The town of Folsom, New Mexico isn’t named after the prison made famous by the Johnny Cash song. It isn’t much of a town at all — its population, per the 2000 census, was only 75 people, and by 2010, that number had fallen below 60. Its Wikipedia entry notes that it is often seen as a ghost town with no high school — children are bused to another town’s, eight miles away — and a downtown which barely has any businesses in use. The only notable one is the Folsom Museum which is open seven days a week, but only from Memorial Day through Labor Day.
But about 100 years ago, Folsom was a much more significant town with a population nearing 1,000, as land was plentiful, allowing for the development of a farming and later a ranching community. That all changed in the summer of 1908. One event set Folsom down the path toward its ultimate demise — and it turned a woman named Sally Rooke into an unsung hero.
In 1905, Rooke, then in her early 60s and living in Iowa, came to New Mexico to visit a friend. She decided that the temperate climate was better for her needs and lifestyle, so she ended up moving there. She settled down in Folsom where she soon found work as the local telephone operator. Folsom’s growth as a town had just about stunted, as droughts had made the area unsuitable for farming, but many of the locals turned toward ranching and remained in the area.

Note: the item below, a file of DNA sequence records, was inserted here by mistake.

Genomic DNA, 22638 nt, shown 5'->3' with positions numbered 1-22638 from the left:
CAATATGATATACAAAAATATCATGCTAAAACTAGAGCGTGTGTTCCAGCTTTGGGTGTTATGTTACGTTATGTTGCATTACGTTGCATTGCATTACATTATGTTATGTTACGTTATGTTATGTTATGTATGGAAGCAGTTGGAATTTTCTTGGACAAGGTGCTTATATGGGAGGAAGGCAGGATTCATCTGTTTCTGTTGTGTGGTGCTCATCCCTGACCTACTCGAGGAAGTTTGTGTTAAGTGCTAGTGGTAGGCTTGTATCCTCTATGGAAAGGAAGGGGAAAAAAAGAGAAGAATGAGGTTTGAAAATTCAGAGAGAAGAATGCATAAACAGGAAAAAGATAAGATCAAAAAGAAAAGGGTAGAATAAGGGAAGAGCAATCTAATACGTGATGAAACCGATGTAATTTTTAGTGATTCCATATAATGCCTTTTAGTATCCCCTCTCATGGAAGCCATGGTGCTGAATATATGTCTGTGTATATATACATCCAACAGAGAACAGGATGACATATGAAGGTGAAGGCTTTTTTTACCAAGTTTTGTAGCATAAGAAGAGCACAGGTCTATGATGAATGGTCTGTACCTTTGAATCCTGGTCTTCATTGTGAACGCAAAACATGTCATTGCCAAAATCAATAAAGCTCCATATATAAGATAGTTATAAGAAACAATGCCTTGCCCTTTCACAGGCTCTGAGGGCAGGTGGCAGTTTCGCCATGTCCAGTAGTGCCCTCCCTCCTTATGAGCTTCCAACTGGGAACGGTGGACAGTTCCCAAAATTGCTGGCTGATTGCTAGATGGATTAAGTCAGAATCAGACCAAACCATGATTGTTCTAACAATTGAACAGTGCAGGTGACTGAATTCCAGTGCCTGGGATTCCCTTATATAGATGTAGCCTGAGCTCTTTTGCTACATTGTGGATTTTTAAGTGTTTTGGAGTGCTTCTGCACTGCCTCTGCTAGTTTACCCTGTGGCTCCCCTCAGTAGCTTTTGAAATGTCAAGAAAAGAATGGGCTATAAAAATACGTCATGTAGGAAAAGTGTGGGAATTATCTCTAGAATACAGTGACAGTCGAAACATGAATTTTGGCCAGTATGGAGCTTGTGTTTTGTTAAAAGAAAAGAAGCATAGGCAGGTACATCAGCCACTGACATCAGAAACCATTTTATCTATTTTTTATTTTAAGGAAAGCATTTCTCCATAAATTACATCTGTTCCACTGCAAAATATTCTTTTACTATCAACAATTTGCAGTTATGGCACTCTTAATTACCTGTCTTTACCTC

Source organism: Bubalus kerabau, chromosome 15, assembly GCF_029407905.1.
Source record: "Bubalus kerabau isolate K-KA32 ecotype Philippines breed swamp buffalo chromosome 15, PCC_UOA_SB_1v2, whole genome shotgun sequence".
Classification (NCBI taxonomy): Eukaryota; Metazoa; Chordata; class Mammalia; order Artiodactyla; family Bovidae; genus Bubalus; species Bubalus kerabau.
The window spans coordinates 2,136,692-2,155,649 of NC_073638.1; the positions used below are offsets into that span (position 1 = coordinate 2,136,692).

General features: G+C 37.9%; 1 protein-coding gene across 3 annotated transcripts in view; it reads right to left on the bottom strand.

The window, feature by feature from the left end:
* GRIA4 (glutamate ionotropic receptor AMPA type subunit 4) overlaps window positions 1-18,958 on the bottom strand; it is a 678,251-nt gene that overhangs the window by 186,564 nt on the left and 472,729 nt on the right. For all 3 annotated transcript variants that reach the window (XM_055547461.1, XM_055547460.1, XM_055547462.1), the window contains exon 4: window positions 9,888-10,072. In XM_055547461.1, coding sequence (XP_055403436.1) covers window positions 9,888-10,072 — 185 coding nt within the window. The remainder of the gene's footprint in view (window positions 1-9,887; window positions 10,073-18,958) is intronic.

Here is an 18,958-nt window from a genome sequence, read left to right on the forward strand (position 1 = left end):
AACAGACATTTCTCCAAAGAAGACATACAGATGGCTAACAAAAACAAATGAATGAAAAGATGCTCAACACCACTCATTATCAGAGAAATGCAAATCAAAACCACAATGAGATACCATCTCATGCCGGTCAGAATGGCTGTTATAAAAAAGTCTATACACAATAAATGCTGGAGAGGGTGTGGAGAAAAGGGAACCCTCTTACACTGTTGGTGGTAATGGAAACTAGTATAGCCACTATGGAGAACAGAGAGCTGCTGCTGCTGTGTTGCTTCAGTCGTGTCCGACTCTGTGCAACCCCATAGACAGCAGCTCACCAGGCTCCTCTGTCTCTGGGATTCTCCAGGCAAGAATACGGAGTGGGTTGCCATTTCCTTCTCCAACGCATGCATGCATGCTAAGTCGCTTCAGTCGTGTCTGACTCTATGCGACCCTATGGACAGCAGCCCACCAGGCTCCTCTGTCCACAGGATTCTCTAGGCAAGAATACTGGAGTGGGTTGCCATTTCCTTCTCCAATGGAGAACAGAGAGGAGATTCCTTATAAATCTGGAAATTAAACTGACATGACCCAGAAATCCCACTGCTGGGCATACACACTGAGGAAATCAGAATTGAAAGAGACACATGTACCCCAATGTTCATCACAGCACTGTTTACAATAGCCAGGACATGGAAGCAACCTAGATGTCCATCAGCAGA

On August 27, 1908, that changed. A freak storm struck the town with only a few hours warning, leading to tragic results. According to the Folsom Museum’s website, a woman named Mrs. Owen living eight miles north of Folsom called the telephone switchboard to warn of the upcoming storm. Two hours later, Folsom was overcome by lightning and rain. The streets and buildings in the village flooded. Eighteen people died in the storm.
It would have been more but for Ms. Rooke. Once Mrs. Owen’s message came through, Rooke, stationed at the switchboard, began ringing the households who subscribed to the phone service to warn them of the impending danger. Many took her at her word and made for higher ground, climbing into lofts, perching themselves on the rafters, or seeking shelter in the attics of nearby barns. Throughout the storm, Rooke kept calling townspeople, passing on her message of warning and connecting them with loved ones. She didn’t give up until the decision to do so was taken from her. As the storm passed overhead, lightning struck the telephone system, taking Sally Rooke’s life with it.
Ms. Rooke was buried in an unmarked grave but 18 years after the events, the village honored her with a monument to her heroic efforts, staying by the phones to save the lives of others.
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